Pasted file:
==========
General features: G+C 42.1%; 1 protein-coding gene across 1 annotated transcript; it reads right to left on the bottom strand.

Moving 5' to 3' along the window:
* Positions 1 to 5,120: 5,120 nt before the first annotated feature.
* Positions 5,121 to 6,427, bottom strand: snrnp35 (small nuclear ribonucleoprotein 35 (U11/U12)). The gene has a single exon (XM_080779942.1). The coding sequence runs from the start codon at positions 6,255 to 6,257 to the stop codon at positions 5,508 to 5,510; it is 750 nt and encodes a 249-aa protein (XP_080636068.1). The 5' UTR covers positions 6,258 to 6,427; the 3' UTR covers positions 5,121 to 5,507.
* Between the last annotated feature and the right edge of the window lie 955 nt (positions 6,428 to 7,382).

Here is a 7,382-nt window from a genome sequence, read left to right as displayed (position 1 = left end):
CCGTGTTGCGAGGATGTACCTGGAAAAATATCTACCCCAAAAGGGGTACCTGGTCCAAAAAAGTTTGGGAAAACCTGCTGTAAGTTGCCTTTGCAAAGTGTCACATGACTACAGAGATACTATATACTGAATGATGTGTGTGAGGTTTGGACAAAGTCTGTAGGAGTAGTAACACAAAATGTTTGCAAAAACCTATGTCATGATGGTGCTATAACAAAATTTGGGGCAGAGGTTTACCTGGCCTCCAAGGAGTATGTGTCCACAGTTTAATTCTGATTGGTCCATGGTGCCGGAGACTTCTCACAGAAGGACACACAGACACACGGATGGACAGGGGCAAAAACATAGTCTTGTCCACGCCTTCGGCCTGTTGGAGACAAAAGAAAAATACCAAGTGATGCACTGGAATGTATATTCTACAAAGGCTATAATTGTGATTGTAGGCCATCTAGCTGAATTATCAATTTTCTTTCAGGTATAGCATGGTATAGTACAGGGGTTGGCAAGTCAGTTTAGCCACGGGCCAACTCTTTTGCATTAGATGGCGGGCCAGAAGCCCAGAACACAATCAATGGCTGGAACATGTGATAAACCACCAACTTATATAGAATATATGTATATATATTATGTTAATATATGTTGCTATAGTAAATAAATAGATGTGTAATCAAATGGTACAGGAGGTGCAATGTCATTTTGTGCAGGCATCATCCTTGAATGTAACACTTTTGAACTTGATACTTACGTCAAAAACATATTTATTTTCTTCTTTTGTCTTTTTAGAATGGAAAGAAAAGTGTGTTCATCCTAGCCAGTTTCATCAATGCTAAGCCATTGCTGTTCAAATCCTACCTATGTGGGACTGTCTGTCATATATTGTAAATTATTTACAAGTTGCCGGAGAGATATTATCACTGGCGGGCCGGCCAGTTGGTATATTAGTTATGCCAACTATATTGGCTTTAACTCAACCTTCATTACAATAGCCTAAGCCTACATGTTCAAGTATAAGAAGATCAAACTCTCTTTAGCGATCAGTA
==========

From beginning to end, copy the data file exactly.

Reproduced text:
General features: G+C 42.1%; 1 protein-coding gene across 1 annotated transcript; it reads right to left on the bottom strand.

Moving 5' to 3' along the window:
* Positions 1 to 5,120: 5,120 nt before the first annotated feature.
* Positions 5,121 to 6,427, bottom strand: snrnp35 (small nuclear ribonucleoprotein 35 (U11/U12)). The gene has a single exon (XM_080779942.1). The coding sequence runs from the start codon at positions 6,255 to 6,257 to the stop codon at positions 5,508 to 5,510; it is 750 nt and encodes a 249-aa protein (XP_080636068.1). The 5' UTR covers positions 6,258 to 6,427; the 3' UTR covers positions 5,121 to 5,507.
* Between the last annotated feature and the right edge of the window lie 955 nt (positions 6,428 to 7,382).

Here is a 7,382-nt window from a genome sequence, read left to right as displayed (position 1 = left end):
CCGTGTTGCGAGGATGTACCTGGAAAAATATCTACCCCAAAAGGGGTACCTGGTCCAAAAAAGTTTGGGAAAACCTGCTGTAAGTTGCCTTTGCAAAGTGTCACATGACTACAGAGATACTATATACTGAATGATGTGTGTGAGGTTTGGACAAAGTCTGTAGGAGTAGTAACACAAAATGTTTGCAAAAACCTATGTCATGATGGTGCTATAACAAAATTTGGGGCAGAGGTTTACCTGGCCTCCAAGGAGTATGTGTCCACAGTTTAATTCTGATTGGTCCATGGTGCCGGAGACTTCTCACAGAAGGACACACAGACACACGGATGGACAGGGGCAAAAACATAGTCTTGTCCACGCCTTCGGCCTGTTGGAGACAAAAGAAAAATACCAAGTGATGCACTGGAATGTATATTCTACAAAGGCTATAATTGTGATTGTAGGCCATCTAGCTGAATTATCAATTTTCTTTCAGGTATAGCATGGTATAGTACAGGGGTTGGCAAGTCAGTTTAGCCACGGGCCAACTCTTTTGCATTAGATGGCGGGCCAGAAGCCCAGAACACAATCAATGGCTGGAACATGTGATAAACCACCAACTTATATAGAATATATGTATATATATTATGTTAATATATGTTGCTATAGTAAATAAATAGATGTGTAATCAAATGGTACAGGAGGTGCAATGTCATTTTGTGCAGGCATCATCCTTGAATGTAACACTTTTGAACTTGATACTTACGTCAAAAACATATTTATTTTCTTCTTTTGTCTTTTTAGAATGGAAAGAAAAGTGTGTTCATCCTAGCCAGTTTCATCAATGCTAAGCCATTGCTGTTCAAATCCTACCTATGTGGGACTGTCTGTCATATATTGTAAATTATTTACAAGTTGCCGGAGAGATATTATCACTGGCGGGCCGGCCAGTTGGTATATTAGTTATGCCAACTATATTGGCTTTAACTCAACCTTCATTACAATAGCCTAAGCCTACATGTTCAAGTATAAGAAGATCAAACTCTCTTTAGCGATCAGTA